I crossed the border to Brazil to see Iguaçu Falls from that side. There are some spectacular vantage points, as pictured. The rainbow was the cereja (cherry) on the bolo (cake). Overall I preferred spending the day on the Argentinian side as there are more forest trails and ways to get lost in between waterfall views, even if the Brazilian side trumps it with the jaw-dropping vistas.
I’d taken a day trip from Argentina and decided to visit Paraguay whilst in Brazil. Therefore today was a muddle of currencies and passport stamps, to be expected when you visit another country and pop to a third whilst there. If you cross the Brazil-Argentina border with a public bus and don’t holler at the driver that you need to officially pass through migration (as opposed to being Argentinian or Brazilian and the laxer rules concerning movement between countries) you will find yourself accidentally in a country illegally. I’m sure quite a few have been left with tricky explanations when passing back through. The bus driver won’t wait even though the passport process is very fast, leaving you on the roadside for the next bus to chug by.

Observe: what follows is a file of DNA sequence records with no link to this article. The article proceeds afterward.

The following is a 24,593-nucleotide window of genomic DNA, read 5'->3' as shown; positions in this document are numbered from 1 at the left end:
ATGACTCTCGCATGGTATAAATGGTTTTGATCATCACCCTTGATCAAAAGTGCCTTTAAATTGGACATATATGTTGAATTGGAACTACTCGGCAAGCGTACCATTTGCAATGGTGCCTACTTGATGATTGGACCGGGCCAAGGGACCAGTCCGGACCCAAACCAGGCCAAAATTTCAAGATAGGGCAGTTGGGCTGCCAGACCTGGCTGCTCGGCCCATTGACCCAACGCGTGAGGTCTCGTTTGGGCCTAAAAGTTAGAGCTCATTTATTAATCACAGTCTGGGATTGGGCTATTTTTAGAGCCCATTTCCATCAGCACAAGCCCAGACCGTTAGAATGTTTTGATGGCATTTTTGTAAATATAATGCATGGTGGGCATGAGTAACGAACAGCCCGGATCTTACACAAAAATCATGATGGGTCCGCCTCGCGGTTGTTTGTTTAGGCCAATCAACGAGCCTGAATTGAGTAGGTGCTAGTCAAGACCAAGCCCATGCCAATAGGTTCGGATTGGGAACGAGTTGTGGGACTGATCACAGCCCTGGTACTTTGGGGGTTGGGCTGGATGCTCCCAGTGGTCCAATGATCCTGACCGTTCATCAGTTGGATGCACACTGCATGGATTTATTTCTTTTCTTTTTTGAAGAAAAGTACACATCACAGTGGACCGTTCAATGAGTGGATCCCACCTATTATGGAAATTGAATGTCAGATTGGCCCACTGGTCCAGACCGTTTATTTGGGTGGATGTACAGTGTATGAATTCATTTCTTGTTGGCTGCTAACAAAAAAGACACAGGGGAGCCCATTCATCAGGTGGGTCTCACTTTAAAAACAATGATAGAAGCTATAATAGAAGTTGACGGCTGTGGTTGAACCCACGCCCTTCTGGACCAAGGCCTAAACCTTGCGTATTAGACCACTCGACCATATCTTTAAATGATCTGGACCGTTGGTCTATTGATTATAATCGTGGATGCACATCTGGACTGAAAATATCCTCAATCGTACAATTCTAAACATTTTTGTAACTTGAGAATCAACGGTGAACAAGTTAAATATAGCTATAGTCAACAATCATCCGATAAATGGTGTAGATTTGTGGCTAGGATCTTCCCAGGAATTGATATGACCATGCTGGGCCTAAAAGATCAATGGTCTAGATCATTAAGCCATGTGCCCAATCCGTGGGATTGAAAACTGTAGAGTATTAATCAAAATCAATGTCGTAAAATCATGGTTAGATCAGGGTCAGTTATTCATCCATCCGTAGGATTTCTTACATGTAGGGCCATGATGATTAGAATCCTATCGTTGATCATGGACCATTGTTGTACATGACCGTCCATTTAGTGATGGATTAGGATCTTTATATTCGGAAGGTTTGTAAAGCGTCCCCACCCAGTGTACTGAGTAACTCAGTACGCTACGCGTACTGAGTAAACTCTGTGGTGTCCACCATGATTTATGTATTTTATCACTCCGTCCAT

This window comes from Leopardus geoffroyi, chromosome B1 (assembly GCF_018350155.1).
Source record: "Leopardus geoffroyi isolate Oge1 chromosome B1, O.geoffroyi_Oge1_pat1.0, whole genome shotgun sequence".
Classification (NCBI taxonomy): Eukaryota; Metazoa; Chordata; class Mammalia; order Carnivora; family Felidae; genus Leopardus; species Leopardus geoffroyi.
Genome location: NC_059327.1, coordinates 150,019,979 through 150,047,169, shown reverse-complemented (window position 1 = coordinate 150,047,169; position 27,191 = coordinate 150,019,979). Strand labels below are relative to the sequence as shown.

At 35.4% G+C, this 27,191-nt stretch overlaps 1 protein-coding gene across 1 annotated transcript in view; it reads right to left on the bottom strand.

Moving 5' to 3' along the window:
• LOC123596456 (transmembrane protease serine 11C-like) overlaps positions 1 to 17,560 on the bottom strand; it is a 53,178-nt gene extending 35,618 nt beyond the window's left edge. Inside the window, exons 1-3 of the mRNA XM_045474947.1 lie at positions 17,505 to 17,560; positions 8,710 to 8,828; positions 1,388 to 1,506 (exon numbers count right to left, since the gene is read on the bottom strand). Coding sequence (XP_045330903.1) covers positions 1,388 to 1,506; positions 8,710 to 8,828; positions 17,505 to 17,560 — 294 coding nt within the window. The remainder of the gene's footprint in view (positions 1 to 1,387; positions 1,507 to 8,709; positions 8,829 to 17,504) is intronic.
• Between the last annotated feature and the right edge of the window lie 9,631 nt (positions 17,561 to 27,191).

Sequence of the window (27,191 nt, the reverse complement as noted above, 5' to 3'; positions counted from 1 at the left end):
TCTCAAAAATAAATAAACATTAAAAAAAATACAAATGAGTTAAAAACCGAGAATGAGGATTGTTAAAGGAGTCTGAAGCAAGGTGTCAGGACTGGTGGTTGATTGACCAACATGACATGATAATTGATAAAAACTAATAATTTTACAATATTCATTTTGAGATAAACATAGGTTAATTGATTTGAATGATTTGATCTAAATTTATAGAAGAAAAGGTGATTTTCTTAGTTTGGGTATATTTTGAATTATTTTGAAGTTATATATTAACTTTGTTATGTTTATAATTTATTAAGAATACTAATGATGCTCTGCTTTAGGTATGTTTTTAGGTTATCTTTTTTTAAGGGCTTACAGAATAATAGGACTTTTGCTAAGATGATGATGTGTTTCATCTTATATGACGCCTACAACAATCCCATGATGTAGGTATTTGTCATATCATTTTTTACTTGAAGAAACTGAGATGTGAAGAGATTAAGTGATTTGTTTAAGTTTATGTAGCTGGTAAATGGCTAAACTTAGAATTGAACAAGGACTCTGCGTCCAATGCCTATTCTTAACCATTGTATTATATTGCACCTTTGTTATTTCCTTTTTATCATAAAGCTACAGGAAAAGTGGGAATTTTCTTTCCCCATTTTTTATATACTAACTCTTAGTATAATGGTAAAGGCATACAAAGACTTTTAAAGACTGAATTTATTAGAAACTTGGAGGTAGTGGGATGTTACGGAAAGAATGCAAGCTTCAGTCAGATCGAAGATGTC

In Foz de Iguaçu city in Brazil it’s a walk across the Ponte da Amizade (Friendship Bridge) to Ciudad del Este in Paraguay. As I strolled to the border, I overheard a British woman talking about studying Portuguese on Duolingo, and thought she was the type of chica I should chat to. Charlie and her Belgian pal Alec were good companions to bumble around in Paraguay for a few hours. Ciudad del Este is a strange place that exists principally as a comercial trading centre, as there are no taxes on electronic products and therefore Brazilian traders and tourists visit to buy them more cheaply in bulk. We didn’t believe the officials at the border that the city shuts down mid-afternoon around the time we were arriving, but obviously they were correct. From the clamour of the markets and vendors trying to flog us trainer socks every twenty metres, the city then transformed into a ghost town with piles of trash bagged up (see extra), which was quite eerie to wander. Late afternoon I was conscious I needed to get back to Brazil and then to Argentina, so we walked back over the bridge in the drowsy heat. It was a random fun excursion and worth unnecessarily filling up pages in the passport.
Someone asked me my nationality today and when I said British they asked me if I had coronavirus. If we weren’t working ourselves up into a major state about it, perhaps this strange association wouldn’t be someone’s natural conclusion.